Derek Dorsett was a success, while Linden Vey… not as much. Sven Baertschi‘s career was derailed by injuries. Bringing in Brandon Sutter to shelter their new draft pick, Bo Horvat. Not their fault he got injured for the season, it’s a defendable move.
Sure, these were a bit risky, but it was a quick way to get proven talent instead of waiting three or four seasons. And the Canucks were all about NOW! It might not be top-end talent, but maybe top-six with the opportunity to play!
The results, alas, didn’t follow. After that 101-point season, their record plummeted. Just 75 points the next year, and 69 the year after that. The swings started getting wilder.
Markus Granlund was followed by Erik Gudbranson by Derrick Pouliot, all moves that cost the Canucks future draft picks or current prospects or both. The instant that it looked like the team was gaining ground, a big move for Tyler Toffoli went through.
That post-playoff-bubble, post-COVID-19 shortened season is really the drawing line for Jim Benning‘s approach. A very important feature of moving the future for NOW! is being able to hold on to those players you got for NOW! Otherwise, all you did was move the future.
The already-short Canucks patience was, miraculously, extended. The coaching staff and management had managed to squeak into the playoffs, so they could stay. But every free agent that helped the team get there had to go.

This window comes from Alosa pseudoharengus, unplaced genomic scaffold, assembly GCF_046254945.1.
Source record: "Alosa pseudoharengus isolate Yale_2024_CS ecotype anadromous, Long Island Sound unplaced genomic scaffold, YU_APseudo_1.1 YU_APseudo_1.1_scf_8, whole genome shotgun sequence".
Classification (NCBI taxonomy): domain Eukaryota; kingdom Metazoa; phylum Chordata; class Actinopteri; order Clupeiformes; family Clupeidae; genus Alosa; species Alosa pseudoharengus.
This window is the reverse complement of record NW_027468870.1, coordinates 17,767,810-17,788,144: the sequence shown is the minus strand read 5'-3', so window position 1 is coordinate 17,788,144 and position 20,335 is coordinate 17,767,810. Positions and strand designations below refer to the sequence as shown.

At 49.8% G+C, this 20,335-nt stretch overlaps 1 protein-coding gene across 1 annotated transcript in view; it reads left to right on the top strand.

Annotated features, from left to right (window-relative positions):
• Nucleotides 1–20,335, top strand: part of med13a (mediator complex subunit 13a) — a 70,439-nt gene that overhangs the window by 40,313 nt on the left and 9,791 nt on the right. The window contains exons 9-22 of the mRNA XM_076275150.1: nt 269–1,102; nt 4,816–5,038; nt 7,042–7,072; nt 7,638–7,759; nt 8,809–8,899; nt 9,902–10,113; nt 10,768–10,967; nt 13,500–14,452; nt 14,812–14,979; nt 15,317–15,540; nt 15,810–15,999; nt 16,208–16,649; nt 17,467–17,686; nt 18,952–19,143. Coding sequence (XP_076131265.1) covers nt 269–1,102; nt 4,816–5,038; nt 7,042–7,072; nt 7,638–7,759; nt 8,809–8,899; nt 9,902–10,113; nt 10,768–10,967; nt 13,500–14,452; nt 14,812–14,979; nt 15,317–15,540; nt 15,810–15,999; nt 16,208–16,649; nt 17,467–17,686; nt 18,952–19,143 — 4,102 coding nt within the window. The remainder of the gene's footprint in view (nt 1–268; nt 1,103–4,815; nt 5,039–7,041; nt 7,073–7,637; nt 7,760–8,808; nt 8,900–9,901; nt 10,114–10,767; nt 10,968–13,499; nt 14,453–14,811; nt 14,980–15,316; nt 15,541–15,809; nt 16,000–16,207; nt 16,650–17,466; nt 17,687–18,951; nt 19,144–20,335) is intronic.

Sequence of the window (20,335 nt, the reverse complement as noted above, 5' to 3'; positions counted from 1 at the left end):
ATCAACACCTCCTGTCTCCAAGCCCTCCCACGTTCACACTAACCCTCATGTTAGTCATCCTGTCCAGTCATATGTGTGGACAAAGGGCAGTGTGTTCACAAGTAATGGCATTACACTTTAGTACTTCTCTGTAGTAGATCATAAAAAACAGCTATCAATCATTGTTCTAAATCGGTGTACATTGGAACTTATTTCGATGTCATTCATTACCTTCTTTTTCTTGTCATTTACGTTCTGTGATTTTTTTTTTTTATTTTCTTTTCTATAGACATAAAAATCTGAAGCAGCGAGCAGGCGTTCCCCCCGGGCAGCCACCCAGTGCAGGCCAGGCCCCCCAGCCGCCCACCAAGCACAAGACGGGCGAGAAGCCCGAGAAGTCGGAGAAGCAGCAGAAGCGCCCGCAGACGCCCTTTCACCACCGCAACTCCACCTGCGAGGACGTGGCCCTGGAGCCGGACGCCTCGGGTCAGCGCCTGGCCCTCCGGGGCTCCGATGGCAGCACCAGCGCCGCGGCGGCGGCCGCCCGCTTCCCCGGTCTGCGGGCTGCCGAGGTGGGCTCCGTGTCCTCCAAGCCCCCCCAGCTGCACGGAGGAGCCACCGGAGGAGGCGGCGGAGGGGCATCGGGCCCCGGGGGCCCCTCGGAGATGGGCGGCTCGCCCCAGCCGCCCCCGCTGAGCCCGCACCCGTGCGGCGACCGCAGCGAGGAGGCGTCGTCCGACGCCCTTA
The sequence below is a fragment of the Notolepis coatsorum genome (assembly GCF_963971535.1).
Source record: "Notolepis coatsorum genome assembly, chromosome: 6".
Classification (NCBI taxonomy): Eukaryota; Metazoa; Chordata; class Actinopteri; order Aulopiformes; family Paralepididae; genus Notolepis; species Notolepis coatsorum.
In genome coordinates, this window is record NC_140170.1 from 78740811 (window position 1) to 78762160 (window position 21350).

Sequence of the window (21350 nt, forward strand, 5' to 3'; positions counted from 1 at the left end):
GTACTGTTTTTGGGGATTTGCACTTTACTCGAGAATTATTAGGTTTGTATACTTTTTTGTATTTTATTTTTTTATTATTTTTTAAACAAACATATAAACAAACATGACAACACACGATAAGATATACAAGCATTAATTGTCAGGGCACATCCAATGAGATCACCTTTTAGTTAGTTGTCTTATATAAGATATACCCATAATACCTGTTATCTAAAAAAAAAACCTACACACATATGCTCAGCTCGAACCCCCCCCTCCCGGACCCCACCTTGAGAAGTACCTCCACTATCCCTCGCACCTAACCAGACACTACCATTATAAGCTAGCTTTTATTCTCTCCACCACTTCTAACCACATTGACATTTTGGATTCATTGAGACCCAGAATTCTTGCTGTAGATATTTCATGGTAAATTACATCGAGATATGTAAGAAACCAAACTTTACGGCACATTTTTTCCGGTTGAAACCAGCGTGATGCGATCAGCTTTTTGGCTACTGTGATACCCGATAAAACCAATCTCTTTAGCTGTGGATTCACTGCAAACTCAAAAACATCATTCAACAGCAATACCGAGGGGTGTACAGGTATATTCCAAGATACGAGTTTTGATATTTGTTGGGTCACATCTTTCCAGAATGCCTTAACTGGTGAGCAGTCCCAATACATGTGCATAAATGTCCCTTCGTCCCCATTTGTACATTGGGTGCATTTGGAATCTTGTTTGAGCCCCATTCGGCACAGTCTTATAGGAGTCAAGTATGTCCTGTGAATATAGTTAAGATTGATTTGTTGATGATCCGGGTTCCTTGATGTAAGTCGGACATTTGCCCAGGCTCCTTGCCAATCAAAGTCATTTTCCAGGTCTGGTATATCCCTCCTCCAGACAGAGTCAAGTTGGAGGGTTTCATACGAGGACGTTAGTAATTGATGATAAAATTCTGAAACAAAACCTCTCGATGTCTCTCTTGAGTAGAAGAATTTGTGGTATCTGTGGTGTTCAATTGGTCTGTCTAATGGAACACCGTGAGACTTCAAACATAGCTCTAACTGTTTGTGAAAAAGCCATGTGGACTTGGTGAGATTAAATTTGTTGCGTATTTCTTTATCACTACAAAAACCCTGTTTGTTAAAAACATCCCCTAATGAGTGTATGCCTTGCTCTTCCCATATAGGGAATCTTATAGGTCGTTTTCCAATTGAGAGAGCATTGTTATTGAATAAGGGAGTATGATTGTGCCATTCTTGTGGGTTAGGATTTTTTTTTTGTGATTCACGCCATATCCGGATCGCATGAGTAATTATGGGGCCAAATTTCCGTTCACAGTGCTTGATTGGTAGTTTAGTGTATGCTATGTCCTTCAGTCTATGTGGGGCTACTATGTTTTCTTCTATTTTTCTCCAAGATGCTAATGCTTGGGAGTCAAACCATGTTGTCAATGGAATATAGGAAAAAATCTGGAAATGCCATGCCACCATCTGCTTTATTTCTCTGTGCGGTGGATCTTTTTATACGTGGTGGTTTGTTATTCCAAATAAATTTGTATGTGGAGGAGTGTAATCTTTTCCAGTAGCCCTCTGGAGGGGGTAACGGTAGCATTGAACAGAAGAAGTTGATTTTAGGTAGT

It happened because ownership decided they simply couldn’t wait another year for contracts to expire naturally. The buyout was, perhaps, inevitable. But Benning wouldn’t be around to execute it.
This doesn’t mean that finding shortcuts is entirely wrong. It’s the premise of signing NCAA players, for instance. While those players rarely end up being stars, it costs nothing but money and a contract slot. And, of course, some of the Canucks patience.
But it’s difficult to say that the Canucks management – or ownership – is suddenly taking a new tack. Correcting past mistakes – Dickinson, specifically – has cost Vancouver some future pieces. Being unable to sign Horvat forced an uncomfortably familiar deal, moving a pick for a player who hasn’t quite lived up to expectations yet.
Overall, this group’s trade deals have been decent. This offseason has included plenty of low-risk, modest contracts being signed to rebuild the defence and bottom-six forward corps. On paper, the Vancouver Canucks are better now than they were two years ago.
But for proof, we’re going to need to be patient.
Main Photo Credit: Candice Ward-USA TODAY Sports